One-fifth of the US gasses come from industries. The industries are responsible for direct emission due to the use of fossil fuels and chemical processes.
The Biden administration is focusing on reducing carbon emissions from industries by energy efficiency, fuel switching, use of renewable energy, and recycling of materials.
The industries with no existing low emission alternatives require carbon capture and storage to reduce the emissions on a long-term basis.
Five Ways to Achieve the Emission Reduction Target and Reduce Climate Change
Many policymakers have suggested that reduction of carbon emission is possible even without taking extensive congressional actions.
However, it requires the expansion of existing state and federal policies. Following are five ways that could be used to achieve the target of fewer carbon emissions without bold congressional actions.
- Hydrofluorocarbons (HFC) are produced by refrigerants and other such devices. Manufacturers have already started to develop refrigerators and other devices that produce fewer HFCs. The need is to eliminate every device that produces HFC, and to exchange it with a new device producing less toxic materials. This could seriously reduce the carbon footprints globally, undoing the damage to the ozone layers without much legislation.
- Methane is regularly emitted by natural gas systems. The Environmental Protection Agency could easily set specific standards for existing and new natural gas producers to use methane capture technologies.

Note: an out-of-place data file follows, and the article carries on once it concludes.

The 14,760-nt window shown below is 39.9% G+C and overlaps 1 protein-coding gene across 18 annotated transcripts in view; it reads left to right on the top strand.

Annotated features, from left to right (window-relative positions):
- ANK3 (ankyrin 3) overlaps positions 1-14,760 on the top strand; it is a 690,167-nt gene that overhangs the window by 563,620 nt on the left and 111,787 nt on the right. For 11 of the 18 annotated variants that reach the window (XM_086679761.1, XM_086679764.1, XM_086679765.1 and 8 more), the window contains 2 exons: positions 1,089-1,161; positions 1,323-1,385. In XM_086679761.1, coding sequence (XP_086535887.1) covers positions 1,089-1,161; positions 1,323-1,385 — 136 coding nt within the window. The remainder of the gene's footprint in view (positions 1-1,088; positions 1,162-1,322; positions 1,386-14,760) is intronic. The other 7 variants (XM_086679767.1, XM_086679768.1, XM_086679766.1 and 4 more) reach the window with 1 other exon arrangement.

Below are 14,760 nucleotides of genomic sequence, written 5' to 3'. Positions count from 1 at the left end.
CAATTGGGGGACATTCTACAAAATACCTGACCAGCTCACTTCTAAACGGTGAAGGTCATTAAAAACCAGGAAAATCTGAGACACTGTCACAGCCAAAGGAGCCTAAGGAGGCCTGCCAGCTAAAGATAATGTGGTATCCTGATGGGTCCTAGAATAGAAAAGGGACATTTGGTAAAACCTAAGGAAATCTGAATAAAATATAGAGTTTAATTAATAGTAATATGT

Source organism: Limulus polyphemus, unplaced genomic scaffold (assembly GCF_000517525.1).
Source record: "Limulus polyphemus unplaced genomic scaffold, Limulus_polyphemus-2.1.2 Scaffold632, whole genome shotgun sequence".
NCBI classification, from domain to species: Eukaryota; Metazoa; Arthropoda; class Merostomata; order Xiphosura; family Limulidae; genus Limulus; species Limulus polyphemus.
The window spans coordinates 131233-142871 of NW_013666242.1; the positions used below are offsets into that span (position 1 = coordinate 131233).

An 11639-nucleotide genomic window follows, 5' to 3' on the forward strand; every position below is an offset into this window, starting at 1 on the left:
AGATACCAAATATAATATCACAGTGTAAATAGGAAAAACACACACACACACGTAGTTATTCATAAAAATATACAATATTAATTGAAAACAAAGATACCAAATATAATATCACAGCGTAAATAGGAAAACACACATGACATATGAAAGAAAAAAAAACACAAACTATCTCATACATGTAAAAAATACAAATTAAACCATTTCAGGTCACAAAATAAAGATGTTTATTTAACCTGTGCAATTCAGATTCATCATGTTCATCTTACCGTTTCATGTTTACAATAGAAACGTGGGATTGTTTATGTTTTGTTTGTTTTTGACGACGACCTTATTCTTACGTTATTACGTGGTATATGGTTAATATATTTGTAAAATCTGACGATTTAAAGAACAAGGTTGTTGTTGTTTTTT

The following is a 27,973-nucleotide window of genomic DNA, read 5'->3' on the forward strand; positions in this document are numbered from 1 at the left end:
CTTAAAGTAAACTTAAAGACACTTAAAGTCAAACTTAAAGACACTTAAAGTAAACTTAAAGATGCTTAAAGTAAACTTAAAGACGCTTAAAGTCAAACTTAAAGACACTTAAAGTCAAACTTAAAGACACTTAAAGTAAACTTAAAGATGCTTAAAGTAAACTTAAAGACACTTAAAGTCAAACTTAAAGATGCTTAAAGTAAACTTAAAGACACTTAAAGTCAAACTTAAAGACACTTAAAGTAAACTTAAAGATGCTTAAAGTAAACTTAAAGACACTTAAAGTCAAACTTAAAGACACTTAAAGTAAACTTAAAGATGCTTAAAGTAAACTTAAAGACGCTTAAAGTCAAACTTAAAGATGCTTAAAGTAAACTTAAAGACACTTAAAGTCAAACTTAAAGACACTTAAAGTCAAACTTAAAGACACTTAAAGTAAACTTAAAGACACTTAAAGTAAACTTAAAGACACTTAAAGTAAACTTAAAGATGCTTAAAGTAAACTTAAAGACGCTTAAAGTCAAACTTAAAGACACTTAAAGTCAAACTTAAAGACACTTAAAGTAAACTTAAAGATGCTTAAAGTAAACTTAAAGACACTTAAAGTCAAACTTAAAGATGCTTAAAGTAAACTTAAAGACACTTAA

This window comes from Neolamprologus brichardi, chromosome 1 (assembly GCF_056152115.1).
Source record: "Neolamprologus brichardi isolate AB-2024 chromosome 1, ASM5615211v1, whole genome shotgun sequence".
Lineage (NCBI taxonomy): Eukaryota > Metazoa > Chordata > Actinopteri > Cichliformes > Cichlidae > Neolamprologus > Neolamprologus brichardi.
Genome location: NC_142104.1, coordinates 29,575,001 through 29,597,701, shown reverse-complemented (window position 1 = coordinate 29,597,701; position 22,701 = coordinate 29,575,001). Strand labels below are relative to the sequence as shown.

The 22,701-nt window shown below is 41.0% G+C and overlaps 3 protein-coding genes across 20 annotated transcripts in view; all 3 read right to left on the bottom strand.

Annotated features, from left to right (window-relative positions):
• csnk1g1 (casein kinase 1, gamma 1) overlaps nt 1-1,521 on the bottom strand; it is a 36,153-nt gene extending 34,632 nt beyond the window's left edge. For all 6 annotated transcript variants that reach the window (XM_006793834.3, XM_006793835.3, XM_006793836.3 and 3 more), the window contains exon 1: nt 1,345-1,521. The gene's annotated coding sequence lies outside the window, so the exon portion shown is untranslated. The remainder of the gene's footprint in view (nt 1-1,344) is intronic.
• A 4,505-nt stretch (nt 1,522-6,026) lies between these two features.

- The Federal Aviation Administration and Environmental Protection Agency could both collaborate and play a role in reducing carbon emission from aircraft by introducing new and innovative processes that could reduce delays and establish more precise routes.
- The Environmental Protection Agency should set ambitious performance standards for industries and promote voluntary actions such as EnergyStar certification that could help reduce carbon emission without having to use Congress to introduce curbs on the industrial sector.
- The Department of Energy could expand the appliance efficiency standards for cutting electricity use and reducing the level of emissions.
The clock is ticking so fast that any more laziness will push the world into chaos. Having a pro-climate government in the US is a welcoming sign, but politics must not hinder the process.
The climate-skeptic Republicans will burn the midnight oil to further their agenda, but a combination of legislative and non-legislative actions is what we need to solve the imminent disaster.
The everlasting trade war should also never come in the oath of climate change, as it is one of the most prominent threats to the global environment.
Eli is a Political Data Scientist with over thirty years of experience in Data Engineering, Analytics, and Digital Marketing. Eli uses his expertise to give the latest information and distinctive analysis on US Political News, US Foreign Affairs, Human Rights, and Racial Justice equipping readers with the inequivalent knowledge.